15 Ways to Find Money to Pay for an MBA

·6 min read

MBAs can cost more than $50,000 a year.

While earning an MBA degree can advance your career path and future earnings, many people find it difficult to shoulder the upfront cost. Tuition at the top business schools can soar above $100,000 for an entire full-time MBA program. Even attending a public B-school can be costly. For instance, a few public MBA programs charge more than $50,000 a year for both in-state and out-of-state tuition, according to tuition data reported to U.S. News in an annual survey. For prospective MBA students, here are 15 areas to explore to help pay for a graduate business degree.

Business school fellowships

A few business schools offer generous fellowship awards. These awards are similar to scholarships, since this is grant money that doesn't need to be repaid. Harvard Business School, for example, offers need-based fellowships to roughly 50% of each class. According to the school's website, the average HBS fellowship is around $40,000 a year, or $80,000 total.

Graduate scholarships

"Most schools, including Bentley, offer a number of merit MBA scholarships that don't involve a work component," says Gordon Berridge, associate director of admissions at the McCallum Graduate School of Business at Bentley University in Massachusetts. Berridge says graduate scholarships are based on previous educational achievements, GMAT or GRE scores and what the student is likely to contribute to the incoming class.

Graduate assistantships

Working as a graduate assistant while enrolled in an MBA program is another way to pay for business school. Grad assistants typically work alongside faculty or administrators in research roles or in educational or administrative activities. "These positions are generally only offered to full-time graduate students with limited work experience and are awarded for merit," Berridge says.

Industry scholarships

MBA students looking at external scholarships should consider exploring niche awards such as those related to a specific business field, B-school experts say. "If you're interested in taxation, research what types of scholarships are available for people looking to pursue a taxation degree," Berridge says.

Employer sponsorship

Some companies offer an MBA sponsorship to high-achieving employees, but experts say this usually involves some type of contract or obligation such as remaining at or returning to the company upon degree completion. Other forms of employer sponsorship include tuition reimbursement with a maximum allowable amount per year. "Read your employee handbook or talk to human resources to find out if your company has a standard tuition assistance or sponsorship program in place," says Dennis Yim, director of live online courses at Kaplan.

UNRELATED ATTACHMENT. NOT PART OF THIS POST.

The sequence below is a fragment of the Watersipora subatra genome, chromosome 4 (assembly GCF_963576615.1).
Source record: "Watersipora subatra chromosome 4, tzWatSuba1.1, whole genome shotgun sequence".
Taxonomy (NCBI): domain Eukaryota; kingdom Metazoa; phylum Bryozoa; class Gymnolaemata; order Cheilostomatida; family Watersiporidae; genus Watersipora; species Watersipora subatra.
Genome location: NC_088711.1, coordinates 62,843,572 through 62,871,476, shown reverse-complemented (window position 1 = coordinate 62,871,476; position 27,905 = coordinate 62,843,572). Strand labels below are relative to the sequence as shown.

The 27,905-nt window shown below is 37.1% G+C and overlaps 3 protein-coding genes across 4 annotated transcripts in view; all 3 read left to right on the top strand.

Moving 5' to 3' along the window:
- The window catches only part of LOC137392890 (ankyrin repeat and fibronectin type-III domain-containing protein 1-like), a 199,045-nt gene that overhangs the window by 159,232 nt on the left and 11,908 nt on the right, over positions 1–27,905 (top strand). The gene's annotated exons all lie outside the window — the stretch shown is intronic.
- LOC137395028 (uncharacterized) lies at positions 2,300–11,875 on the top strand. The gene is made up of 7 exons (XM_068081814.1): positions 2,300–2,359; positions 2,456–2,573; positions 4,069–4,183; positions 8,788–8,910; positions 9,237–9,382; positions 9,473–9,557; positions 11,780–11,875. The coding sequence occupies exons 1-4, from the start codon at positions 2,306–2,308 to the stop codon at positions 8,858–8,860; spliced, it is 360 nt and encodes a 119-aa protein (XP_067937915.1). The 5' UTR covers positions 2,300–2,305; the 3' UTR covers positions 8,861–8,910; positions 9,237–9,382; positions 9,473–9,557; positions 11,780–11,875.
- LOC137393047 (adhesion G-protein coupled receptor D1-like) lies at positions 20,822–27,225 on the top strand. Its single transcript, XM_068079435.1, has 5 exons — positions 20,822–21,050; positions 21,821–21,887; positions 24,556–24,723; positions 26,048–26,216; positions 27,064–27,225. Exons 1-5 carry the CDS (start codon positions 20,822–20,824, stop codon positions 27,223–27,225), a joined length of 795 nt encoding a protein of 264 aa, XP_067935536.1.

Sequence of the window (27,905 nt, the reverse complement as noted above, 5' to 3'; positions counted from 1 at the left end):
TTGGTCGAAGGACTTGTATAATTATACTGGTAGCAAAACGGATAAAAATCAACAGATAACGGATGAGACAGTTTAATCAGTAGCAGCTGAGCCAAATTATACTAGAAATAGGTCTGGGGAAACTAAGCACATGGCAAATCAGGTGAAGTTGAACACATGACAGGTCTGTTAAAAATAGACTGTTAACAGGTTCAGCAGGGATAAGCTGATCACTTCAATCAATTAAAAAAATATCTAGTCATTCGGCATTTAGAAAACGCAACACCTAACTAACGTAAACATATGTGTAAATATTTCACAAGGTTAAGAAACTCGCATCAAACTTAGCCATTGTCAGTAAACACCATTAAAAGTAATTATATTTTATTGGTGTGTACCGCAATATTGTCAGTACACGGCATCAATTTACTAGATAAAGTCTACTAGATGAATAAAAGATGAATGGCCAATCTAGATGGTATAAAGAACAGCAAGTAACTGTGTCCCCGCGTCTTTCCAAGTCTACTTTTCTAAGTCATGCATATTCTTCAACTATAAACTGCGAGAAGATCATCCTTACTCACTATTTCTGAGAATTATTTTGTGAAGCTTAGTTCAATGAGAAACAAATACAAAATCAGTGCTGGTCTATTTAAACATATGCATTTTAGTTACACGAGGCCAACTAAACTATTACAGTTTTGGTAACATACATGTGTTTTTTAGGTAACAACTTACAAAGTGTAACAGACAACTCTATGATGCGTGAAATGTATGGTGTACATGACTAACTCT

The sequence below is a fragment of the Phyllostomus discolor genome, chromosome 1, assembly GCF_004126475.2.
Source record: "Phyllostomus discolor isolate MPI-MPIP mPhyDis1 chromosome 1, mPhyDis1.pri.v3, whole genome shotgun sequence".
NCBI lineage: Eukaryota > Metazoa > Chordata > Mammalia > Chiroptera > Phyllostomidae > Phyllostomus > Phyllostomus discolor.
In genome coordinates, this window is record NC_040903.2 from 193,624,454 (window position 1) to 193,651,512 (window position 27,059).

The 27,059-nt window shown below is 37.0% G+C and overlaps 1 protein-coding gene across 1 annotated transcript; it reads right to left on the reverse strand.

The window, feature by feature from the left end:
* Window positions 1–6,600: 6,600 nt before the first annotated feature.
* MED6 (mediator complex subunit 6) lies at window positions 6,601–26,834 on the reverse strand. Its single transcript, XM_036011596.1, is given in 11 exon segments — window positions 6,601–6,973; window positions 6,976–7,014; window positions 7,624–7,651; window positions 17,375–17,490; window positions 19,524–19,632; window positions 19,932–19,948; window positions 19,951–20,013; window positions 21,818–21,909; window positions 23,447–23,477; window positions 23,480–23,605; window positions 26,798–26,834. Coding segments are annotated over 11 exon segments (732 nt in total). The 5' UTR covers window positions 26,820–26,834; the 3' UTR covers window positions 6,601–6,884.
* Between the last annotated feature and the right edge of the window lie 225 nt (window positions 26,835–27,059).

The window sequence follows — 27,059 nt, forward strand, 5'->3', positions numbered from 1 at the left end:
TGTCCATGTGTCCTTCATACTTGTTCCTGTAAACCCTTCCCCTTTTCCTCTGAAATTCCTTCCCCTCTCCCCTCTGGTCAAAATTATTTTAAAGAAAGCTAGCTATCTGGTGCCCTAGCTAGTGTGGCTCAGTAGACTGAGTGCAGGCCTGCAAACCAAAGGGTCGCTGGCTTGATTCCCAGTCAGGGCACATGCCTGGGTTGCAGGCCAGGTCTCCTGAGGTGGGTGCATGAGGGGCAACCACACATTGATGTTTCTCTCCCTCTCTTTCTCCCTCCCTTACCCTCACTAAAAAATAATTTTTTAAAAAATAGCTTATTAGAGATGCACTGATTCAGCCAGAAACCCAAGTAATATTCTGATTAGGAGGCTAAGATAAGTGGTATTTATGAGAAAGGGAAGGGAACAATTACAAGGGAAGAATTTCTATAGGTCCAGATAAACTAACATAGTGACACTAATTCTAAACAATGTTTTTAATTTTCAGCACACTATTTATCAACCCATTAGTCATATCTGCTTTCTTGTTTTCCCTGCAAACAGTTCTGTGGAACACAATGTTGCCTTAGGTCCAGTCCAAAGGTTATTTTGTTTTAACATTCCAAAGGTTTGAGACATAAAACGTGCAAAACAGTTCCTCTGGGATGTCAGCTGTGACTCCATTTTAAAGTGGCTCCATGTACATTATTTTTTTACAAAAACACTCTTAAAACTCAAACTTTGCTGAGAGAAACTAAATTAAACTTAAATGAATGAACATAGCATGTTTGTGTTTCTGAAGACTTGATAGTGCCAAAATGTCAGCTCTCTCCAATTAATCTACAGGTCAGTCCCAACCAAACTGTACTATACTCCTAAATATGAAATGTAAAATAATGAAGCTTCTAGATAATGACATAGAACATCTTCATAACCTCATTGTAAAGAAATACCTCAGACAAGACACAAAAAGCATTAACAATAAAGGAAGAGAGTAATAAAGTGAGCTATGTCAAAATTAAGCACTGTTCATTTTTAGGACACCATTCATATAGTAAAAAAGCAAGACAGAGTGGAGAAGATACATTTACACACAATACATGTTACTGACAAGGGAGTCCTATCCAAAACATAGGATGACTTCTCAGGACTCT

Federal student loans

At least two federal student loan options are available each academic year for U.S. students: the federal direct unsubsidized loan and the Grad PLUS loan. The direct loan is limited to $20,500 per year while the Grad PLUS is available for the cost of attendance minus the total of all other forms of financial assistance. Typically, the interest rates on these loans are higher than the rates offered to undergraduates. Currently, the loan interest rate is 5.28% for a graduate direct loan and 6.28% for Grad PLUS. To apply for these loans, students must complete the Free Application for Federal Student Aid, known as the FAFSA.

Private student loans

Private lenders can provide customized options such as loans at a variable or fixed rate. These loans consider an applicant's credit score and may have lower interest rates than federal loans. Some lenders offer specialized MBA loans, including Citizens Bank and CommonBond.

Individual retirement accounts

According to IRS guidelines, those who make an early withdrawal from an individual retirement account, or IRA, for a qualified education expense are exempt from the 10% penalty. Attending a business school qualifies for this exemption. But account holders who make an early withdrawal will still face income tax on those funds.